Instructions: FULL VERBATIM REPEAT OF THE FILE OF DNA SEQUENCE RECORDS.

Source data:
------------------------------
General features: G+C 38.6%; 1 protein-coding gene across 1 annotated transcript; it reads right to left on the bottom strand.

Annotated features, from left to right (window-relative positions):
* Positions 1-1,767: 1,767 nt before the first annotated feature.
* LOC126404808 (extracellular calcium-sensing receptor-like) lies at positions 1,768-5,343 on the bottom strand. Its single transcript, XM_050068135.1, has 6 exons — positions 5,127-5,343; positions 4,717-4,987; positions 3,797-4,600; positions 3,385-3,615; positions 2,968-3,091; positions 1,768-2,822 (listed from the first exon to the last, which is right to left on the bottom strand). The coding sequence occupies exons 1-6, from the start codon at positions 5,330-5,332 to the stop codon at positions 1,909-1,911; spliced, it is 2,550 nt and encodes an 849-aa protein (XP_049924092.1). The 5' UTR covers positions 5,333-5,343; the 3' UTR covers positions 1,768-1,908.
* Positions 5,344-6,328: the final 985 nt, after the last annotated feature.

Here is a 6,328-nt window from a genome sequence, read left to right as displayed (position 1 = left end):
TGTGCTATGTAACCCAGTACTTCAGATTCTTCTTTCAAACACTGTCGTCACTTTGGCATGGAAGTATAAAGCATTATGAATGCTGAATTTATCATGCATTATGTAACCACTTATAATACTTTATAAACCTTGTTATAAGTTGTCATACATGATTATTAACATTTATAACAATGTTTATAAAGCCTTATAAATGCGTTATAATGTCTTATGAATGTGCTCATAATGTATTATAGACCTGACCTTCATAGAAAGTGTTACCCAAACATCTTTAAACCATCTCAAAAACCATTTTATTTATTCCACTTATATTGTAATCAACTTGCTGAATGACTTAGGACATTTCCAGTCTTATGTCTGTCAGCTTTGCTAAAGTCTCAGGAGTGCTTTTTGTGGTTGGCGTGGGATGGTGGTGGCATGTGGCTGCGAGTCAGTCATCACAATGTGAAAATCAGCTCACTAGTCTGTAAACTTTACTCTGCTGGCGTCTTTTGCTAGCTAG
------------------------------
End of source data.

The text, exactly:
General features: G+C 38.6%; 1 protein-coding gene across 1 annotated transcript; it reads right to left on the bottom strand.

Annotated features, from left to right (window-relative positions):
* Positions 1-1,767: 1,767 nt before the first annotated feature.
* LOC126404808 (extracellular calcium-sensing receptor-like) lies at positions 1,768-5,343 on the bottom strand. Its single transcript, XM_050068135.1, has 6 exons — positions 5,127-5,343; positions 4,717-4,987; positions 3,797-4,600; positions 3,385-3,615; positions 2,968-3,091; positions 1,768-2,822 (listed from the first exon to the last, which is right to left on the bottom strand). The coding sequence occupies exons 1-6, from the start codon at positions 5,330-5,332 to the stop codon at positions 1,909-1,911; spliced, it is 2,550 nt and encodes an 849-aa protein (XP_049924092.1). The 5' UTR covers positions 5,333-5,343; the 3' UTR covers positions 1,768-1,908.
* Positions 5,344-6,328: the final 985 nt, after the last annotated feature.

Here is a 6,328-nt window from a genome sequence, read left to right as displayed (position 1 = left end):
TGTGCTATGTAACCCAGTACTTCAGATTCTTCTTTCAAACACTGTCGTCACTTTGGCATGGAAGTATAAAGCATTATGAATGCTGAATTTATCATGCATTATGTAACCACTTATAATACTTTATAAACCTTGTTATAAGTTGTCATACATGATTATTAACATTTATAACAATGTTTATAAAGCCTTATAAATGCGTTATAATGTCTTATGAATGTGCTCATAATGTATTATAGACCTGACCTTCATAGAAAGTGTTACCCAAACATCTTTAAACCATCTCAAAAACCATTTTATTTATTCCACTTATATTGTAATCAACTTGCTGAATGACTTAGGACATTTCCAGTCTTATGTCTGTCAGCTTTGCTAAAGTCTCAGGAGTGCTTTTTGTGGTTGGCGTGGGATGGTGGTGGCATGTGGCTGCGAGTCAGTCATCACAATGTGAAAATCAGCTCACTAGTCTGTAAACTTTACTCTGCTGGCGTCTTTTGCTAGCTAG